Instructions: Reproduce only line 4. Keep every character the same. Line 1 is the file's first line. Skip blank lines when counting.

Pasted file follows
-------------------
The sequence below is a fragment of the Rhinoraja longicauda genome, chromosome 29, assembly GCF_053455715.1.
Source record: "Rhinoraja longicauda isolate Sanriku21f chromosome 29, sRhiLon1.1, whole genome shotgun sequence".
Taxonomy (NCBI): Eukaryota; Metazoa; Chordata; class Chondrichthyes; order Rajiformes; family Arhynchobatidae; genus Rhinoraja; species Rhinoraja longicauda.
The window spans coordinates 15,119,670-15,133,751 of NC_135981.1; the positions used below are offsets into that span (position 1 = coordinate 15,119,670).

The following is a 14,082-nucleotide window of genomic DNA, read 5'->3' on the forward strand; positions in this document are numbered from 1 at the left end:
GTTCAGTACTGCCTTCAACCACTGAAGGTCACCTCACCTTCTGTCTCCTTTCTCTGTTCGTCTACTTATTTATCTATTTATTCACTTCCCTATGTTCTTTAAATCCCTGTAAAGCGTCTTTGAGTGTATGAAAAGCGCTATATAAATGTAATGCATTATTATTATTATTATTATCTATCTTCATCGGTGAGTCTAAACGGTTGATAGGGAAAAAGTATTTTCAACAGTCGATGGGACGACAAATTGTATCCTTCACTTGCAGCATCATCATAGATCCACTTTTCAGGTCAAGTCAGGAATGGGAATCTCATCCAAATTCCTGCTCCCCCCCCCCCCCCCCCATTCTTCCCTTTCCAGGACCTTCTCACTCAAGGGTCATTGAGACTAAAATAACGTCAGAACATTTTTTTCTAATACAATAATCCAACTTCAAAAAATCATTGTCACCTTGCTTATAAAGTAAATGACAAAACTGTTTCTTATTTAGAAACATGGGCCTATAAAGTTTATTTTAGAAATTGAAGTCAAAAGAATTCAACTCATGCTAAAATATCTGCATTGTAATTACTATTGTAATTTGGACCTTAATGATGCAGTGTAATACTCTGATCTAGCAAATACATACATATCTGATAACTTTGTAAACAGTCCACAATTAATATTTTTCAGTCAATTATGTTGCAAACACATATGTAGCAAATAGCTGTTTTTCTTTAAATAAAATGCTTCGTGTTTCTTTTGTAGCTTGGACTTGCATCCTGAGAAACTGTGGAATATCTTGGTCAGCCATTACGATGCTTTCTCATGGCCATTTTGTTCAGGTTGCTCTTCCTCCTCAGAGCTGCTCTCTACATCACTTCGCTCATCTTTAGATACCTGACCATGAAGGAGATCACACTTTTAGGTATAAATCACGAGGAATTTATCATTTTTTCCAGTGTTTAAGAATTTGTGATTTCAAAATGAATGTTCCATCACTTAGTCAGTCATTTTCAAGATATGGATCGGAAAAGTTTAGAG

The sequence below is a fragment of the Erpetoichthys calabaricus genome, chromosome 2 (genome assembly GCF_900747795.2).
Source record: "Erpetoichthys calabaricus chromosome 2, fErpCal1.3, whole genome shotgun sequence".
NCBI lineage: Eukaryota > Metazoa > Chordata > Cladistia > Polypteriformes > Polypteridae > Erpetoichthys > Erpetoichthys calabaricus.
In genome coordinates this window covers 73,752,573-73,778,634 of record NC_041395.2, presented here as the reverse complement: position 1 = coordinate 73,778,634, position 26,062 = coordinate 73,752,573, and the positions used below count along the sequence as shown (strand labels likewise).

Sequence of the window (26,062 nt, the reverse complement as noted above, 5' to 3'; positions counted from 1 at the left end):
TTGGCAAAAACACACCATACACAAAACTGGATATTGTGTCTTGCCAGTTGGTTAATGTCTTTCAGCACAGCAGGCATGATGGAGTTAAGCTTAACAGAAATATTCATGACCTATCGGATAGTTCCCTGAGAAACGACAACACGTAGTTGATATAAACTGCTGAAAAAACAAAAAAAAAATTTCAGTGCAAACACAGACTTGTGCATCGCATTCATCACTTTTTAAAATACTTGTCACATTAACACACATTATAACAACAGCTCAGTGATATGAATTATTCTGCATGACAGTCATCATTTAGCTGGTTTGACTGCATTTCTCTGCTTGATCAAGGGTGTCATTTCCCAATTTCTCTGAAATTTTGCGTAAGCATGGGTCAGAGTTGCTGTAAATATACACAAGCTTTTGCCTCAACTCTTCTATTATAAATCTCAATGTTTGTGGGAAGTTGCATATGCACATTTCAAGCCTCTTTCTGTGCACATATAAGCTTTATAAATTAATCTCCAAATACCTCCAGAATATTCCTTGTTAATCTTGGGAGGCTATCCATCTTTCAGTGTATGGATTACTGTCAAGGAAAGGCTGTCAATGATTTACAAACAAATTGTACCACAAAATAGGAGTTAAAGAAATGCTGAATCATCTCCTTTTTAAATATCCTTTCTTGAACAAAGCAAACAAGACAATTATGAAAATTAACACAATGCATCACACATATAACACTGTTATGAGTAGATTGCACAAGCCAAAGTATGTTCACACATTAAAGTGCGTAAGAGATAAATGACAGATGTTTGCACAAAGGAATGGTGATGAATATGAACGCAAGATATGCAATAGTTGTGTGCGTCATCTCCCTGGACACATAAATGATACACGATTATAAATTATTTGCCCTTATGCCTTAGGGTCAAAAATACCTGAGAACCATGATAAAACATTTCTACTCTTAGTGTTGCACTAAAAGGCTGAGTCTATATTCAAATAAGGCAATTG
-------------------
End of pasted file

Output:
The window spans coordinates 15,119,670-15,133,751 of NC_135981.1; the positions used below are offsets into that span (position 1 = coordinate 15,119,670).